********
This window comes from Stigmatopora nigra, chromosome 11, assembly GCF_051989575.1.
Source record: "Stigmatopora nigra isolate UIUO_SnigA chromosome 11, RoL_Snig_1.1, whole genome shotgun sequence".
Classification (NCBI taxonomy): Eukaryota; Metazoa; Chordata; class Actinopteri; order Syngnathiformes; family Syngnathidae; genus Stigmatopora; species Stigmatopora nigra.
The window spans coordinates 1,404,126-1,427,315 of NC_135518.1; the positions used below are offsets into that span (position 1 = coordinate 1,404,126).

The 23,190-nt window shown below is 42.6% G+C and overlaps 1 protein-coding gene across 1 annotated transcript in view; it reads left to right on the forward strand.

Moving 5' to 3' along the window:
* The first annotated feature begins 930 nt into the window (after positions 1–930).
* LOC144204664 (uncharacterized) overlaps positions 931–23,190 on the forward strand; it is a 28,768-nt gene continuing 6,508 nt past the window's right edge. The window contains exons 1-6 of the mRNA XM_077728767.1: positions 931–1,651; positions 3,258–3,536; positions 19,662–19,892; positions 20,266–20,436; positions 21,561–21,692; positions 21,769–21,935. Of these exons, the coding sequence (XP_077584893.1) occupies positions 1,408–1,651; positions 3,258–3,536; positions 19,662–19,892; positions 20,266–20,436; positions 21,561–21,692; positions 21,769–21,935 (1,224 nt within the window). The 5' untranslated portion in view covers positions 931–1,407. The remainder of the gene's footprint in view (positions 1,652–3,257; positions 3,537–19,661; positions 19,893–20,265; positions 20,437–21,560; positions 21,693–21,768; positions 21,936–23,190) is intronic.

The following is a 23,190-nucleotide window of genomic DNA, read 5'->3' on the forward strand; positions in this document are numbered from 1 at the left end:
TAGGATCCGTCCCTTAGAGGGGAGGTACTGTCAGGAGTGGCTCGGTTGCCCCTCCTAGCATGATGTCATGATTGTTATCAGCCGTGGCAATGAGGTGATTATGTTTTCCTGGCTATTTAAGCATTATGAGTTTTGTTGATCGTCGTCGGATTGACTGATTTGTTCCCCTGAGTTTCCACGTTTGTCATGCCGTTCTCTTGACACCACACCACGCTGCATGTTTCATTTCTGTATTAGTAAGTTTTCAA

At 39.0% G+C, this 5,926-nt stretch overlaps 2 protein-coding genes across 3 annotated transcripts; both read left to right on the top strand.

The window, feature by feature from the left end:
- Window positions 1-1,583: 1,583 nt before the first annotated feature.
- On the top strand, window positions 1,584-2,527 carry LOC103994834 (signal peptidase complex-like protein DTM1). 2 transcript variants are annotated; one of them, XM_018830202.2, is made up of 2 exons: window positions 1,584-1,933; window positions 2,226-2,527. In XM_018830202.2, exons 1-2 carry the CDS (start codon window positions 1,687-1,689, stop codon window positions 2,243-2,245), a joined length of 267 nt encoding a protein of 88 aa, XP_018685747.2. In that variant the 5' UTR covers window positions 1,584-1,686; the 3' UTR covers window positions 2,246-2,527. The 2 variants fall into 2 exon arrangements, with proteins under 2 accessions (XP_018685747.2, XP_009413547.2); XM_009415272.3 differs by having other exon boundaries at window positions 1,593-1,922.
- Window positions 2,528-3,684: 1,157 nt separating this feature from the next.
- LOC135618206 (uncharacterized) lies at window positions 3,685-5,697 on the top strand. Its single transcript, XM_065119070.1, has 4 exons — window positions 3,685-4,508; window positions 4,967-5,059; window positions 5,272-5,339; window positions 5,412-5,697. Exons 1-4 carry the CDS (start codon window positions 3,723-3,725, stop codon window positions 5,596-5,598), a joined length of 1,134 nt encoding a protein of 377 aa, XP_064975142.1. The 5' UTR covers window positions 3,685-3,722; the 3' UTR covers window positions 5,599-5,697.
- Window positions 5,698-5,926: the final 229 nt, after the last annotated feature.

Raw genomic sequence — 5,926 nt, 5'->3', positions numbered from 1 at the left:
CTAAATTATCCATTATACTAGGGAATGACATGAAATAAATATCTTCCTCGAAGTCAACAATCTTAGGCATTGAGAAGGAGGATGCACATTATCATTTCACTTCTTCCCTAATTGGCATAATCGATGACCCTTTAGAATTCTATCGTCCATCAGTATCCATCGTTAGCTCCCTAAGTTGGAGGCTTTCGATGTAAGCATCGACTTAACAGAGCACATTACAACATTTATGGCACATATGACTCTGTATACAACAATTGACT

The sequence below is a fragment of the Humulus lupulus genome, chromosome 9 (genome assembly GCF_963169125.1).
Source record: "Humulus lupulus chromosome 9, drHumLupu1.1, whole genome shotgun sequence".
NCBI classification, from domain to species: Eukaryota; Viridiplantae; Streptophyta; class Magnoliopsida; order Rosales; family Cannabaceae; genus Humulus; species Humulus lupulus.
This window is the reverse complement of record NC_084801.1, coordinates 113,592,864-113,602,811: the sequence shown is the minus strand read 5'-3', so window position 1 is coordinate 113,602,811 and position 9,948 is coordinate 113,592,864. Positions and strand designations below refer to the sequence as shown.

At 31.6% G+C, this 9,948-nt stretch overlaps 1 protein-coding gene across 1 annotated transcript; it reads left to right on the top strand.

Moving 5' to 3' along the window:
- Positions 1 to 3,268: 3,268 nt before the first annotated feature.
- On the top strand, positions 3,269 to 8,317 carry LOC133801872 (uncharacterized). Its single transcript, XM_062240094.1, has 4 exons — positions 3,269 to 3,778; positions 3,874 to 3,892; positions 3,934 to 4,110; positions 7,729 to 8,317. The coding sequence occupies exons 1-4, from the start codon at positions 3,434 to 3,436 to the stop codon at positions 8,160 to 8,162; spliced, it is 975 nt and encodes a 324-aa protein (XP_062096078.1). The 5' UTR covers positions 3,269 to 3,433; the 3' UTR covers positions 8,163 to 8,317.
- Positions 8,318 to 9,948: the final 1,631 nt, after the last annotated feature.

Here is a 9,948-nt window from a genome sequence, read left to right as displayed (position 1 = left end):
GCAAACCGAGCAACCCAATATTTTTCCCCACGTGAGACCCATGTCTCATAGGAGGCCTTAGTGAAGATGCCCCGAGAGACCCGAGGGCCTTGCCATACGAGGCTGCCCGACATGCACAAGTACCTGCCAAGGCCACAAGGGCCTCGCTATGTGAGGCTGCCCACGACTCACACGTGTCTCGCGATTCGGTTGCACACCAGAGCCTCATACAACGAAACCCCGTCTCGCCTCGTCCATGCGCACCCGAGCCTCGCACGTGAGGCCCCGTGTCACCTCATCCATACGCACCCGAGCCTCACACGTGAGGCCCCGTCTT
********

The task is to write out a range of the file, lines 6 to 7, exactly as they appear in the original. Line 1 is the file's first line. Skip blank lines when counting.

Moving 5' to 3' along the window:
* The first annotated feature begins 930 nt into the window (after positions 1–930).